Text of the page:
As part of the Save the Tasmanian Devil Program’s (STDP) conservation efforts, an insurance population of Tasmanian devils was established to help secure the species against the threat of extinction in the wild due to Devil Facial Tumour Disease. In order for this insurance population to mitigate against complete extinction of the species, it was vital that the devils being used to ‘build’ the insurance population represented the genetic diversity of the species.
Sam Fox, Phil Wise, Stewart Huxtable, Mary-Beth McConnell and Corey Wyckoff (Toledo zoo)
Accordingly, the STDP’s Recovery Plan stipulated that “The insurance population aims to retain at least 95 per cent of the genetic diversity of the wild source population”.
The campsite at Nye Bay. Bill Brown and Olivia Barnard in the 'kitchen' area
An analysis of the ‘founder’ devils that were originally brought in from the wild to create this insurance population showed that a very large proportion of the devils came from the north west of Tasmania and therefore only represented a proportion of the genetic diversity of Tasmanian devils in the wild across the state.
Helicopter dropping off equipment for the Founder Project at Wreck Bay in south-west Tasmania
As a consequence the Founder Project was established in 2016 with the aim of analysing tissue samples collected from devils all around Tasmania to determine if and where the unrepresented genetic diversity in the wild lies.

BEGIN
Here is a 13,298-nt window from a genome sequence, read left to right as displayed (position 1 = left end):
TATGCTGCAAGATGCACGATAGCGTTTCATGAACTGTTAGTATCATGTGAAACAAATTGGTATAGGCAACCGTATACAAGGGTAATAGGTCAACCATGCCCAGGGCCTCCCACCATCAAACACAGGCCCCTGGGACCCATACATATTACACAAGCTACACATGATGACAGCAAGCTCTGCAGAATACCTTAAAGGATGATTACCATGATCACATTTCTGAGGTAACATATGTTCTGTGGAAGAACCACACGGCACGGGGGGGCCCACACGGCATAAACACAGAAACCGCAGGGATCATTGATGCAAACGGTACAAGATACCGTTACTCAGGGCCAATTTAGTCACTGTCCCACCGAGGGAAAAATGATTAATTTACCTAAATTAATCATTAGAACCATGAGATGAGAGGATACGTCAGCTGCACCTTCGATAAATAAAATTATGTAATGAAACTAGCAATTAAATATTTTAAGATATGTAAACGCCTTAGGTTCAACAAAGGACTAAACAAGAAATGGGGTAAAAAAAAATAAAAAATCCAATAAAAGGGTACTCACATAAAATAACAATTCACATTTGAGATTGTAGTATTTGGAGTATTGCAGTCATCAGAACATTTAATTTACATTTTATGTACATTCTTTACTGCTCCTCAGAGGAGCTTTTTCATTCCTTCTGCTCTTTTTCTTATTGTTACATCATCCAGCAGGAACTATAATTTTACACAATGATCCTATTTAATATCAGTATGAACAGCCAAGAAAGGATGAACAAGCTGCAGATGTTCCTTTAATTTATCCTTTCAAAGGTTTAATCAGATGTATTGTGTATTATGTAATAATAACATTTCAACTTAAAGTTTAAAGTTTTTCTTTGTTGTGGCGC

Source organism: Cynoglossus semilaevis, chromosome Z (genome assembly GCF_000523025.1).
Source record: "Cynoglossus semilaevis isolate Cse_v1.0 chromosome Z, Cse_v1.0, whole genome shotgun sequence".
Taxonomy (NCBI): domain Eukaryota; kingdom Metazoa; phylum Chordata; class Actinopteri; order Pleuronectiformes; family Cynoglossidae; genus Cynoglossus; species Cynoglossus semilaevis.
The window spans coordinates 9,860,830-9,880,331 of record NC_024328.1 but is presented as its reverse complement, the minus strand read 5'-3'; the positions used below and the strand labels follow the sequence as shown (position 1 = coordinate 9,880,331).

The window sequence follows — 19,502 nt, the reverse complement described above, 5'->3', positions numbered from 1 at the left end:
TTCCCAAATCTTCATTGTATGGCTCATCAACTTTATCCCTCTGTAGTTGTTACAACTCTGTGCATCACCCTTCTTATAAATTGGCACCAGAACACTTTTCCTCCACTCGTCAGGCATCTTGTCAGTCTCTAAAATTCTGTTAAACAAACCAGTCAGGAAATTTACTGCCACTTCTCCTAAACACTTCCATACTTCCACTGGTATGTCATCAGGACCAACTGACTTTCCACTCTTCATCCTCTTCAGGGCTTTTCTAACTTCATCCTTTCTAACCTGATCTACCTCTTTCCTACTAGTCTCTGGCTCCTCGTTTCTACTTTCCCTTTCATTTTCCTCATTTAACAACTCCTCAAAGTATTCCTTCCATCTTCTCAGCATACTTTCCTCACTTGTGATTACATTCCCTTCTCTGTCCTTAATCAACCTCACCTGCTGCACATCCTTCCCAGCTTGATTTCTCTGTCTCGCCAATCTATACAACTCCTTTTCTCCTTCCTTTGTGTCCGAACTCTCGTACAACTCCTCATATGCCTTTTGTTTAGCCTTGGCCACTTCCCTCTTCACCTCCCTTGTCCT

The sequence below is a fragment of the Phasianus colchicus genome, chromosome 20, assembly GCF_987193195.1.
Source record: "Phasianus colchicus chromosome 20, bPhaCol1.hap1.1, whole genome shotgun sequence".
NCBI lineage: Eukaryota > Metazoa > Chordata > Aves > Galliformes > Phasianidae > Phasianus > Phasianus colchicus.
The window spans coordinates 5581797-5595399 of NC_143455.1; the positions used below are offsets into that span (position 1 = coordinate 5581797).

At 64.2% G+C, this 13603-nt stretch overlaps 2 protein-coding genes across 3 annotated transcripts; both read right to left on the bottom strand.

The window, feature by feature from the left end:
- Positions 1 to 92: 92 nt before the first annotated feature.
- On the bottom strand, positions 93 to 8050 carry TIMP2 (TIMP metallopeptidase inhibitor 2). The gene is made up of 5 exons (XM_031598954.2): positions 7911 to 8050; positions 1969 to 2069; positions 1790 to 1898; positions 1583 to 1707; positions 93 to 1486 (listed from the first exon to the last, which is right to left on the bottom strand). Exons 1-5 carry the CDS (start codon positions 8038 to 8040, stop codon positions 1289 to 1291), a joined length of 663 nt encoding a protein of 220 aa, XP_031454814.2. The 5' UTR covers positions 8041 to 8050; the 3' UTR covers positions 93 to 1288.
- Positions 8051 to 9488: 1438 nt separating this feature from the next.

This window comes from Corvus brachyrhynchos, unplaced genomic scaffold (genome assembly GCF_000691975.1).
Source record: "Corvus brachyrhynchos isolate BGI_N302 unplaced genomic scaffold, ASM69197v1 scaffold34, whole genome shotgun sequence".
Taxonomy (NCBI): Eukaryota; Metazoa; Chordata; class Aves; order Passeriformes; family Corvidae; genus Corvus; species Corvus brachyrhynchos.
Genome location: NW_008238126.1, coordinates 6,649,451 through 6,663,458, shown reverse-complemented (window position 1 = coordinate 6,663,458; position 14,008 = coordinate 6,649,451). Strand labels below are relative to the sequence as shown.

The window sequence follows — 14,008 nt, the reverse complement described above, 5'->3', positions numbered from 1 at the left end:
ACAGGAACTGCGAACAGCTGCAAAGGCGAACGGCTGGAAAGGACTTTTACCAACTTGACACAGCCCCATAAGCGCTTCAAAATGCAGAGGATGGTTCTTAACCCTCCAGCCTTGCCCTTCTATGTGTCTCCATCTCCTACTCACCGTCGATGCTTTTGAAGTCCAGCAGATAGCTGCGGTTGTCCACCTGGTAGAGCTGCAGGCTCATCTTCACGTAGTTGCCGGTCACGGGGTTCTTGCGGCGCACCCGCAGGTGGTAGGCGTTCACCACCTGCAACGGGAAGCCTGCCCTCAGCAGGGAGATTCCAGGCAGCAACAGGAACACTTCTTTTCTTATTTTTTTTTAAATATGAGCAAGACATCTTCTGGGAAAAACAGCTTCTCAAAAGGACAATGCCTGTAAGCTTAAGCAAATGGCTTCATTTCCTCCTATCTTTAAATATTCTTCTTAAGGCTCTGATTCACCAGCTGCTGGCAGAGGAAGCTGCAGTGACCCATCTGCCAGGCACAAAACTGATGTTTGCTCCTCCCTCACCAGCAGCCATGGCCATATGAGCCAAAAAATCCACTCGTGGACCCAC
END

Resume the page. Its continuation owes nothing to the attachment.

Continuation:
The first step in this project involves gathering all the information the devil program and its collaborators already have on the genetic diversity of the different wild devil populations around Tasmania.
STDP Samantha Fox carrying an empty devil trap wiith Mary-Beth McConnell
Once that has been completed the STDP will then be able to accurately identify the physical gaps and target collection of genetic samples from devils within these the areas in Tasmania.
Trapping trips to these locations will then be conducted so samples can be collected in order for the STDP to analyse the genetics of the devils from these identified areas.
Dr Samantha Fox and Mary-Beth McConnell (Toledo Zoo Devil Keeper)
The last step in this project is to compare genetic diversity from all areas of Tasmania and
determine which wild devil populations possess devils with ‘novel’ genes not currently seen in the Insurance Population.
Once these areas are identified, the STDP will then trap young dispersing devils to bring them and their genetics into the captive population. After being cleared through the mandatory quarantine processes the devils will then be able to mate with current insurance population devils and provide their unique genes to help guarantee the future of the species.